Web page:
In New York: SACCNY: The Global Energy Industry

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Christina Lampe-Onnerud, World Economic Forum Meeting of New Champions, 2012

Christina Lampe-Onnerud

Energy entrepreneur Christina Lampe-Onnerud is the Founder and CEO of Connecticut-based Cadenza Innovation, a high-performance, low-cost battery technology company with an initial focus on electric drive and energy storage markets.  A veritable powerhouse when it comes to disruptive technology, Christina is a lifetime member of Sweden’s Royal Academy of Engineering Sciences.  In 2004 she founded Boston-Power, a maker of lithium ion batteries of laptops and electric vehicles.  In 2009, Boston-Power captured the world’s attention when it went to the Paris Auto Show with a 5-passenger SAAB/GM electric vehicle that pioneered 200 mph and 0-100 in 8.5 seconds.  Christina has earned numerous accolades throughout her career including, most recently, the CT Technology Council 2015 Women of Innovation: Entrepreneurial Innovation and Leadership Award.  Christina was a featured speaker at SACC’s Innovate46 conference last fall, joining Tesla’s Peter Carlsson for a conversation about the latest in battery technology.  We sat down with her recently to talk about disruption, the future of batteries, and how her love of classical music informs her work.

Please tell us a little bit about Cadenza Innovation.  Where did the idea come from?

It came about on the heels of my time in the global energy industry.  I saw an opportunity to bring forward the concept of battery bank energy storage, which ultimately delivers money to all stakeholders in the energy ecosystem.  We have been recognized by the New England states for our very profound discoveries around safer batteries.  We have the architecture for how you can package energy safely at a very low cost.

Why batteries?

What do you know when you are young?  You make some of your biggest decisions in your twenties.  School was very easy for me.  I wanted to be in an area of disruption.  Initially I thought about modified genetics, or genome engineering.  But I saw one of the biggest problems was in the area of water/energy.  I thought I could do enormous good there, and I went after it wholeheartedly.

You have said, “I think it’s important to take big ideas to market.”  What big idea are you working on now?

The big idea is making a piece of the energy economy very accessible, very reliable, and very cheap.  This will allow for a more sustainable energy mix.  In the energy field, we are pivoting on so many things.  Because we are more tied together, we can have big ideas and translate them into big works more quickly.

Where do you see the next significant “paradigm shift” in energy?

The infrastructure that the previous generation put in place – based on fossil fuels – will take a long time to retire, if ever.  But what we can do now is affect peak shaping and peak balance.  There is a revolution of citizens in the world that are saying, “I can do something about this.  I can take myself into a net-zero position on energy.”  This in turn gives a person the opportunity to be useful and give to the global economy.  The utility providers have a chance to make their operations more efficient.  They just need to find a way to store the energy.  It is a win-win for everybody.

How does America stack up when it comes to energy awareness?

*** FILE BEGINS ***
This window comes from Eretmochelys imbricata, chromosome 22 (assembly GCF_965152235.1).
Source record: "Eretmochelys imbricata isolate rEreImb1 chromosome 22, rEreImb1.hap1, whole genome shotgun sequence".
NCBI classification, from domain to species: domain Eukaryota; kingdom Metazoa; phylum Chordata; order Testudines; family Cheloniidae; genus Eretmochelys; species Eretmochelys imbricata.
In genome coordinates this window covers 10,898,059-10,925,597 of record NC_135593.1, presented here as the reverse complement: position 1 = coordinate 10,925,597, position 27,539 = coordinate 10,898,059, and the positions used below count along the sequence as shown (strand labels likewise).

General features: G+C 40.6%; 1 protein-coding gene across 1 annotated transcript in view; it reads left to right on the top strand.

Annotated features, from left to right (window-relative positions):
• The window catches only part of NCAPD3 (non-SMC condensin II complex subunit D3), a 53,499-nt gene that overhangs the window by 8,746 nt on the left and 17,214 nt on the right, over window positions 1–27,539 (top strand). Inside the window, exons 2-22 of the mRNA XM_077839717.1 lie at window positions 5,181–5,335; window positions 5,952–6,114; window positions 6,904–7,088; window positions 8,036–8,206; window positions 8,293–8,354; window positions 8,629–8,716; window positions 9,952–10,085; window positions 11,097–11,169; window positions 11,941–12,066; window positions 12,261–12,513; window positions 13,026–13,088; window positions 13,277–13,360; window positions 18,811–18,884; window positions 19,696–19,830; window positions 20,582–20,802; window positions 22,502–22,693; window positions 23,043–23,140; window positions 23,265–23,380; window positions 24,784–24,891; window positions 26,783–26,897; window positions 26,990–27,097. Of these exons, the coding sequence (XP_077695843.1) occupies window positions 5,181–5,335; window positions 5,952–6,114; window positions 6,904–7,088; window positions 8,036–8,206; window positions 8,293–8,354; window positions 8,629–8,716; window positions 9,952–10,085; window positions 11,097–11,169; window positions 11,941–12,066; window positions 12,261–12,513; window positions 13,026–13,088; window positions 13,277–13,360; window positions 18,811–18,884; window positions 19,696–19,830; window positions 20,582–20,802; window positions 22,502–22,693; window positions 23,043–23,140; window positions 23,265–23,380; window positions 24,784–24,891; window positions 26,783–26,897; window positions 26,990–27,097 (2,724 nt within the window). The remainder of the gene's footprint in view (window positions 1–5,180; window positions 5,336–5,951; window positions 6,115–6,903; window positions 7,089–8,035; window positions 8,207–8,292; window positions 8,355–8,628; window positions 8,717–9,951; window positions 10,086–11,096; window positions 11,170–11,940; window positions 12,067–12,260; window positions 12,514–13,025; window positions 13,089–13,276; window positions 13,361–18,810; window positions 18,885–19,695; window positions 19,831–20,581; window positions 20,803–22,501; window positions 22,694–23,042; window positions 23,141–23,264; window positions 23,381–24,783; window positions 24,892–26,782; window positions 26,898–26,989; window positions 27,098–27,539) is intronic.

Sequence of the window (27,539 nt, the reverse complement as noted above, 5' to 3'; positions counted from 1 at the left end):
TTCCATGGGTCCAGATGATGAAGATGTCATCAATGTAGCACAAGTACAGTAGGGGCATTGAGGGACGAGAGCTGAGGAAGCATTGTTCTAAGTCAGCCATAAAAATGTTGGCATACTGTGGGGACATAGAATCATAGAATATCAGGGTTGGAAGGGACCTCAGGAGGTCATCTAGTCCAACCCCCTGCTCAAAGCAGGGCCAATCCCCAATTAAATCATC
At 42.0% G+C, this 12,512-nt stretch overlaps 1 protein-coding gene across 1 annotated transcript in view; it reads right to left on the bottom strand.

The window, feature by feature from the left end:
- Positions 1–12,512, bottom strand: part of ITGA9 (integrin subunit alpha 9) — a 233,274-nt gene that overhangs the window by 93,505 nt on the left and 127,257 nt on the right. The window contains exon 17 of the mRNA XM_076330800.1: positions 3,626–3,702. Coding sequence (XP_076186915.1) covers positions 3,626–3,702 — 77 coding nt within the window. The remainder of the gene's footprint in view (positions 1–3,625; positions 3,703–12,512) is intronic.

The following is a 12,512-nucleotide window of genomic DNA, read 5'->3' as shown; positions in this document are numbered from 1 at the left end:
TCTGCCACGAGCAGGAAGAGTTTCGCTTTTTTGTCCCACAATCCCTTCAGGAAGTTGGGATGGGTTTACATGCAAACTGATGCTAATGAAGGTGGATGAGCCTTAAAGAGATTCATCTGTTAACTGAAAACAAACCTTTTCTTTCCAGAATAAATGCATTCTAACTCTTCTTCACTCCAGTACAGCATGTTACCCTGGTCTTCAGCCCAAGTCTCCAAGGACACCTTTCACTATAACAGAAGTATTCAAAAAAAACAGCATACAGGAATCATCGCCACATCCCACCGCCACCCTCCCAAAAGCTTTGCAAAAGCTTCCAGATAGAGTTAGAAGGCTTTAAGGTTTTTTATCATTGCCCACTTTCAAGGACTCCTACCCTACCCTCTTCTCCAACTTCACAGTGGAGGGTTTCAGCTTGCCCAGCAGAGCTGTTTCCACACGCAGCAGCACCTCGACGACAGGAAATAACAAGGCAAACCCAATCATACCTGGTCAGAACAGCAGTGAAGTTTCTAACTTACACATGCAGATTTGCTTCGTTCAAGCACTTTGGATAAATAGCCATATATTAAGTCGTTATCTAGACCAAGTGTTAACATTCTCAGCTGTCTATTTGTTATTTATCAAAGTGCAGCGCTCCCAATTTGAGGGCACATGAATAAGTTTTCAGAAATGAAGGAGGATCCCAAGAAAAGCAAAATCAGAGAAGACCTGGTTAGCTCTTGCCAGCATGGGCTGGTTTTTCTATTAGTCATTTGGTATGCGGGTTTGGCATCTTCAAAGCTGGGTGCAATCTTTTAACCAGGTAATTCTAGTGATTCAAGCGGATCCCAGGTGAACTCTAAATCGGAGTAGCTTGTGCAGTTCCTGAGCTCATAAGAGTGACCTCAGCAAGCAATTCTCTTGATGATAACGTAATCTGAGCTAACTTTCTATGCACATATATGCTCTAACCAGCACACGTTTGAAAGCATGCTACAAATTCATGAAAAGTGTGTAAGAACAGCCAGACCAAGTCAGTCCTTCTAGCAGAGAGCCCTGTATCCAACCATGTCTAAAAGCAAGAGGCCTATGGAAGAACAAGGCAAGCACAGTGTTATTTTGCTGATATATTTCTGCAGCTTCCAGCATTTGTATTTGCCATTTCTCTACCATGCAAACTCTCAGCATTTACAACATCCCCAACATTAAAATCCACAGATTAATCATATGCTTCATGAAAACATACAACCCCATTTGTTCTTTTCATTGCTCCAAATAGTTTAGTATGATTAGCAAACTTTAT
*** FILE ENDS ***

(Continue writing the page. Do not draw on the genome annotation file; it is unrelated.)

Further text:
The average American is typically under appreciated.  Scandinavians by and large are more aware of climate change earlier, because they have seen it up close.  Here in the U.S., we can’t see it.  It’s easy to be a climate change denier.  But the U.S. is very progressive when it comes to listening to new ideas.  There is always a lot of discussion, but when the U.S. decides to do something, it goes very quickly.

What advice do you have for entrepreneurs?

Always have something new to convey to investors and partners, to add precision to the discussion early on.  The challenge for entrepreneurs is:  How can you triangulate the future?  When you allow for a big change in a paradigm there is no date or very little data.  To frame the discussion around that is really an art.  I tell people to stress test the idea and engage with as many stakeholders as possible.  Now, when I go in to meet potential investors I have started to say, “Of course there are no data.  That’s the point.”  I‘m a little bit like a bumblebee that way.  By physics or construction it can’t fly.  I just fly anyway.

We have ready that you are an accomplished cellist.  Do you still play?  How does music inform your work?

I no longer play the cello but I do direct an all-female 45-piece a capella group.  Music is a big deal for me.  It allows me to be with a part of the population I so rarely meet in my professional life.  Music is just fun.  It forces you to be in the moment and let go.  The discipline of focus, rehearsal, visual presentation, all of it is helpful in my work.  I use that in my business all the time.  If you can’t communicate to the instrument, you can’t get your idea across.  The same is true with people.

You were a panelist at Innovate46.  What did you get out of that experience?

Innovate46 was a well-organized, beautiful platform.  It was easy to feel the pulse of the conference.  It is always interesting to talk to Tesla.  I think it is a luxury to sit down in the audience to hear trends and thoughts, to surrender to the moment and take in what is not usually your reality.

What is next for Cadenza Innovation?

This is going to be a growth year for us.  We are taking in outside capital.  I think that we are very fortunate to take it to the next level.

IN NEW YORK – No. 1, 2016

IN NEW YORK is the member newsletter of The Swedish American Chamber of Commerce, Inc.